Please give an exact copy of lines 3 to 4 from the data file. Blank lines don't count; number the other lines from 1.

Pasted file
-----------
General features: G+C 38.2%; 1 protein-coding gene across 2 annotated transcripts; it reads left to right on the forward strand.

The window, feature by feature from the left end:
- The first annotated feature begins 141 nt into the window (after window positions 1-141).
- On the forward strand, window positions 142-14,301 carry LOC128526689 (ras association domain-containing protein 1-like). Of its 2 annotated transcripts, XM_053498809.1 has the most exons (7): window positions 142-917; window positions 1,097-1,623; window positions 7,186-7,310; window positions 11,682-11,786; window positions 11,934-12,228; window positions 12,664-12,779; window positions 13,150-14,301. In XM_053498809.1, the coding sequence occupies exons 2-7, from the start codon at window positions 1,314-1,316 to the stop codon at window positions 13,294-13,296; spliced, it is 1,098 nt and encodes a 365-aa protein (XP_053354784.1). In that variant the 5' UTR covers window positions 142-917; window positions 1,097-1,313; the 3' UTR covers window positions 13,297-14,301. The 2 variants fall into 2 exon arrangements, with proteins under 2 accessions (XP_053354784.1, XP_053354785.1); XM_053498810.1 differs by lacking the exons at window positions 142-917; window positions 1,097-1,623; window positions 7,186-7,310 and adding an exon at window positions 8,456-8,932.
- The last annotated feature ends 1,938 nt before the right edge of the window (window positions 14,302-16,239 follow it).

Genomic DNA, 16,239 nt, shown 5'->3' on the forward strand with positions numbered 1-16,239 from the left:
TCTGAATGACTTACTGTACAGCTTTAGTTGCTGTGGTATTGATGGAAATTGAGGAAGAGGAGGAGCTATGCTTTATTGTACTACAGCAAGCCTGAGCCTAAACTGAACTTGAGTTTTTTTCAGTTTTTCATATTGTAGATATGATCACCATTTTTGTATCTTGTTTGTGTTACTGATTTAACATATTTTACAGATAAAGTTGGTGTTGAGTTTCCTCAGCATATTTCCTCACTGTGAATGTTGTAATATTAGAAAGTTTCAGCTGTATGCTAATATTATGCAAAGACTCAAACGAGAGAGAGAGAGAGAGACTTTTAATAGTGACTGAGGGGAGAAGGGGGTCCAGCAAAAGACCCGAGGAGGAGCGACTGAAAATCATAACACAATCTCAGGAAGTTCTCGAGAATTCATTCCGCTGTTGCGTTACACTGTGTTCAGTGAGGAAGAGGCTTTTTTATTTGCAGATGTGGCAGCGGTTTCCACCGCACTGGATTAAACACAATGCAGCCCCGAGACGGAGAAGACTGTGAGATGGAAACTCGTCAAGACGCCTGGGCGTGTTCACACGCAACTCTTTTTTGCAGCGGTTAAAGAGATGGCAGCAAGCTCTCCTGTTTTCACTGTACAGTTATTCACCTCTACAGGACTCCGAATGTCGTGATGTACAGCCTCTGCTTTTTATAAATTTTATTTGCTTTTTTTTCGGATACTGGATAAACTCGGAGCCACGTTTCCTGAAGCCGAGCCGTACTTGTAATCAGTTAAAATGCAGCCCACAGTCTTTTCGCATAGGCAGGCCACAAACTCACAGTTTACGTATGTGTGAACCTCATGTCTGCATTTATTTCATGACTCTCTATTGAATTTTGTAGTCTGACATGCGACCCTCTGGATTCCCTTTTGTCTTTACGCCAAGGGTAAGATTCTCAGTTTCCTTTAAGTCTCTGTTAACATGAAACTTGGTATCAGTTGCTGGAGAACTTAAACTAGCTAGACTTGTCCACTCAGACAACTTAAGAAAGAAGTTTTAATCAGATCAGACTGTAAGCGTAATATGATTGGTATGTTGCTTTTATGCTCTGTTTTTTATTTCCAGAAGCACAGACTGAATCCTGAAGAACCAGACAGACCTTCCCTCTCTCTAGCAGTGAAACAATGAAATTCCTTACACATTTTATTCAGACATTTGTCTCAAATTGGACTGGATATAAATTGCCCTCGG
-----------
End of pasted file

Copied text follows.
- The first annotated feature begins 141 nt into the window (after window positions 1-141).
- On the forward strand, window positions 142-14,301 carry LOC128526689 (ras association domain-containing protein 1-like). Of its 2 annotated transcripts, XM_053498809.1 has the most exons (7): window positions 142-917; window positions 1,097-1,623; window positions 7,186-7,310; window positions 11,682-11,786; window positions 11,934-12,228; window positions 12,664-12,779; window positions 13,150-14,301. In XM_053498809.1, the coding sequence occupies exons 2-7, from the start codon at window positions 1,314-1,316 to the stop codon at window positions 13,294-13,296; spliced, it is 1,098 nt and encodes a 365-aa protein (XP_053354784.1). In that variant the 5' UTR covers window positions 142-917; window positions 1,097-1,313; the 3' UTR covers window positions 13,297-14,301. The 2 variants fall into 2 exon arrangements, with proteins under 2 accessions (XP_053354784.1, XP_053354785.1); XM_053498810.1 differs by lacking the exons at window positions 142-917; window positions 1,097-1,623; window positions 7,186-7,310 and adding an exon at window positions 8,456-8,932.